More importantly, it was a reminder of the dangers of what Pope Francis might refer to as an overly-legalistic, or rigorous mindset. Immediately, upon reading the headlines, I began to read up on what constitutes a formal or material co-operation with evil in order to be able to take an informed position on Mr Rees-Mogg. As the facts emerged it became clear to anyone with half an ounce of common sense that he hadn’t done anything wrong and made me realise that sometimes, we need to trust our instincts a little bit more.

That’s not to say that Church doctrine is there to be ignored, or we should cherry-pick those bits we find easiest to follow, but that sometimes, citing the lesson of the law can come across as slightly Pharisaical. I’ve been both guilty and victim of this myself in the past. Making recourse to the code of canon law or moral theology can add authority and weight to your argument, it makes it look as if you know what you are talking about, but if you’re not careful, to the casual observer, to whom you might be attempting to evanglise, it just looks as though Catholics are blindly following a set of rules.

The rules may exist for a reason, namely because they are a reflection of what Christ taught us, of what’s there in Scripture and Apostolic tradition, but citing an obscure canon at someone is bound to turn them off. I’ve had someone do this to me, in a (futile) attempt to demonstrate that I am a wicked sinner who must not be listened to on account of the fact that I might be sharing the marital embrace with my husband, which is, according to his interpretation of the law, banned on account of my husband’s priesthood.

The short answer is, that it isn’t, but it did put me in mind of Mark 2:27 and the law being there for man and not the other way round. If you are going to have married priests in a modern society, then perhaps an old piece of canon law needs a re-write.

This argument about legalism seems relevant at a time when civil war appears to have broken out in the Church, specifically over the issue of whether or not those who have been civilly divorced and remarried without an annulment, can receive communion, with both sides referring to theology, tradition and the magisterium and canon law to prove their case.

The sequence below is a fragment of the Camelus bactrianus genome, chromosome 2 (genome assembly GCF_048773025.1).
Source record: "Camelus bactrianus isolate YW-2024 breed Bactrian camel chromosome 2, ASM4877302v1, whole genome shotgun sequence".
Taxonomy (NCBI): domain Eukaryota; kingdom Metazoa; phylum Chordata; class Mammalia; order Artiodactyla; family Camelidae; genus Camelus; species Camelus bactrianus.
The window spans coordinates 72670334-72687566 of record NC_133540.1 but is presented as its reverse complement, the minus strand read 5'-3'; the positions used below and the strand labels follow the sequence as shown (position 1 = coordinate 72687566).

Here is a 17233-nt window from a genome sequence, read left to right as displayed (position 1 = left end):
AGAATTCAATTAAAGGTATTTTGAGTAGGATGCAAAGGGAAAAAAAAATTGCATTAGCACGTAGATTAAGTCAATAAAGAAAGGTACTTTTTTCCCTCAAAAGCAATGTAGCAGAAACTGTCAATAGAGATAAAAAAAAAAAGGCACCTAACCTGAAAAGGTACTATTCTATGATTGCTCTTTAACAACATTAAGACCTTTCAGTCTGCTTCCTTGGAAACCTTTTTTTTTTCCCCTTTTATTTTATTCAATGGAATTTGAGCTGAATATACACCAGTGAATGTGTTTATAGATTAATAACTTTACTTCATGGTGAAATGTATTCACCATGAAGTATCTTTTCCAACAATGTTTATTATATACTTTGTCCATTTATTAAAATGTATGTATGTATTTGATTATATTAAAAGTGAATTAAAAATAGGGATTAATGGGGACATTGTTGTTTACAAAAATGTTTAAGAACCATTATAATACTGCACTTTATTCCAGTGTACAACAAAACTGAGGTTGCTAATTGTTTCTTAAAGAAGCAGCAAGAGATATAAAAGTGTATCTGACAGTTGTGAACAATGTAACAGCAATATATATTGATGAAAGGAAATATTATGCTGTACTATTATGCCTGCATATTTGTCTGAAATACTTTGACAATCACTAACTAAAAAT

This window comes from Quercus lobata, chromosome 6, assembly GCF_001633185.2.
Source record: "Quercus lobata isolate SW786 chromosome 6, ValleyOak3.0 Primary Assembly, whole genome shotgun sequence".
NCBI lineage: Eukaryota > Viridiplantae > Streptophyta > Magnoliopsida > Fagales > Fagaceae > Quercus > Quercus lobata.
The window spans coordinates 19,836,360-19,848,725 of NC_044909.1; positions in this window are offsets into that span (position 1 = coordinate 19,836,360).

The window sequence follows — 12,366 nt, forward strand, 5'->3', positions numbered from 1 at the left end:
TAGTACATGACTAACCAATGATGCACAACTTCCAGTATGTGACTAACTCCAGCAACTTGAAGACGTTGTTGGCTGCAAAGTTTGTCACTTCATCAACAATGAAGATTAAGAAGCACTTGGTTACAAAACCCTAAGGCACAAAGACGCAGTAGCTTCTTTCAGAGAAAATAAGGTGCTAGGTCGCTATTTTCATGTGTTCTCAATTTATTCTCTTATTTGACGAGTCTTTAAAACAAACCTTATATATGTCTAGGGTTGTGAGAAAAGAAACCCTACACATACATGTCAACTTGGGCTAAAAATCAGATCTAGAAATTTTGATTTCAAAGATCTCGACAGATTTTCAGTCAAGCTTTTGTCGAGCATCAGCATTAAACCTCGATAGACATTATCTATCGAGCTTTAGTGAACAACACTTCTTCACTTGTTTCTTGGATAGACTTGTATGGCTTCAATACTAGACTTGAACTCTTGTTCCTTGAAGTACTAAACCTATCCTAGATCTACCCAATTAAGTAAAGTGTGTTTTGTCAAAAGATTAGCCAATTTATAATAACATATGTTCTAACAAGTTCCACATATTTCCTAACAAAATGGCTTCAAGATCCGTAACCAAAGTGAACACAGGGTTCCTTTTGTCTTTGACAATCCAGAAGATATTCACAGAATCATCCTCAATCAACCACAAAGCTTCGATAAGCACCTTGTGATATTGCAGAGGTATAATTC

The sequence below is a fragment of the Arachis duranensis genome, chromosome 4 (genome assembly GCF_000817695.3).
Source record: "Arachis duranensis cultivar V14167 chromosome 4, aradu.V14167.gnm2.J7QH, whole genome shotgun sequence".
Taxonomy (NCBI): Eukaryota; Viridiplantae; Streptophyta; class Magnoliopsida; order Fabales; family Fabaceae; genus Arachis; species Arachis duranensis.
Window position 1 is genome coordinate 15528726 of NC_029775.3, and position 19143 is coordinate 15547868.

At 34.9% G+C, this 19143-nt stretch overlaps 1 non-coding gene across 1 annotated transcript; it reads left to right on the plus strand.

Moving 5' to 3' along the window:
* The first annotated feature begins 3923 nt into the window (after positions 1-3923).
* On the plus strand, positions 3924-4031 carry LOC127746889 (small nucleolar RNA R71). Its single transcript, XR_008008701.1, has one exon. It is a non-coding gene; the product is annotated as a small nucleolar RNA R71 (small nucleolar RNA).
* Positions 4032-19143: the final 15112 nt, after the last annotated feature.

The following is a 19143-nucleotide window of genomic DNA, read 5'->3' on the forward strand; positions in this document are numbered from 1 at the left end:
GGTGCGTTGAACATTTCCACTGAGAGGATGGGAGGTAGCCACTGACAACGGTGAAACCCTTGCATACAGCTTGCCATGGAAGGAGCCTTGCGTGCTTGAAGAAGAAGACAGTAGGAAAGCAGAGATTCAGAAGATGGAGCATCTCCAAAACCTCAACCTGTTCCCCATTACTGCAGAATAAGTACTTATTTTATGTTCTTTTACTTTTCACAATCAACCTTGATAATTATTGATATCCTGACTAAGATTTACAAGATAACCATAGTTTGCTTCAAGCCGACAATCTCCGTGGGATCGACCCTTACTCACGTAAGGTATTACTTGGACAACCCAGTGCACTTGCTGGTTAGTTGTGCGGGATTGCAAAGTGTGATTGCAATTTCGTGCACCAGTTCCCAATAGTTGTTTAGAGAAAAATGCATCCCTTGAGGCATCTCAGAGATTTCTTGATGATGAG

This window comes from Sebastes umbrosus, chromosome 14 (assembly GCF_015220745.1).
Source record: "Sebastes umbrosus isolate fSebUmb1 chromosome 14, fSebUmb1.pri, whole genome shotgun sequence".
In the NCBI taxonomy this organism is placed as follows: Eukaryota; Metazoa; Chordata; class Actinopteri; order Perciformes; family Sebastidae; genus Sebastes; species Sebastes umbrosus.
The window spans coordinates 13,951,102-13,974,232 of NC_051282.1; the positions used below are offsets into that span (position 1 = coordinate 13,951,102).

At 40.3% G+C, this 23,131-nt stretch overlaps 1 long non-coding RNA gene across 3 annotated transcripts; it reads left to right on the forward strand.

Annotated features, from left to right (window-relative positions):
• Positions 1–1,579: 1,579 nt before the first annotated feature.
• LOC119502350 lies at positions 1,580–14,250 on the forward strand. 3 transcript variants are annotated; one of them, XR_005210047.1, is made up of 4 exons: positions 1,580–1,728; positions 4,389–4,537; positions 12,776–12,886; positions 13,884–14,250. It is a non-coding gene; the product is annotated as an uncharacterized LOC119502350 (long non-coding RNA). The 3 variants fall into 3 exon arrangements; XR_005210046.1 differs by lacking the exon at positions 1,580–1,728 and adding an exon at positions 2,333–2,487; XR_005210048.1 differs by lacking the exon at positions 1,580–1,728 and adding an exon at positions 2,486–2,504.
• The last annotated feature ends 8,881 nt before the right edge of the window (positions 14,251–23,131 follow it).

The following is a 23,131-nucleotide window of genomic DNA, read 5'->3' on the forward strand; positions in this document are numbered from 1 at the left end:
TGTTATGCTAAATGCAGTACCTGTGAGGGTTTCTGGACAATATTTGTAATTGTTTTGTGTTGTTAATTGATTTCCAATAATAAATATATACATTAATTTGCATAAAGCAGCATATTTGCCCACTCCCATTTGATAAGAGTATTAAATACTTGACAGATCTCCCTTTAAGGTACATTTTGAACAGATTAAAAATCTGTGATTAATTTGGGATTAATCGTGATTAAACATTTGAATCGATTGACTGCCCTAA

For what it’s worth, given the amount of confusion which appears to have been generated, my personal opinion is that Pope Francis does need to clarify, especially when he has a host of theologians claiming to speak in his name and claiming a host of contradictory statements all over the internet. One such example being someone stating a precedent for how Church teaching could develop, whereas previously we had been informed that teaching about marriage and the Eucharist had not changed – this was merely pastoral practice. Which is it? When teaching develops it never goes against anything which has previously been believed.

Of course we need the Church’s doctrine and discipline to buttress our faith and help us in our daily lives but did Christ need specialised canon law or convoluted interpretations of tradition to prove his case? Or was his teaching, especially when it comes to marriage, pretty clear?

Do we trust differing interpretations of theologians and senior Churchmen, or look to Christ and the Gospels?

• Caroline Farrow is a Catholic journalist and broadcaster

Picture: Jacob Rees-Mogg has suffered from fake news allegations in the mainstream media, but he should try not to represent his faith as a sort of personal superstition.

Share

OTHER NEWS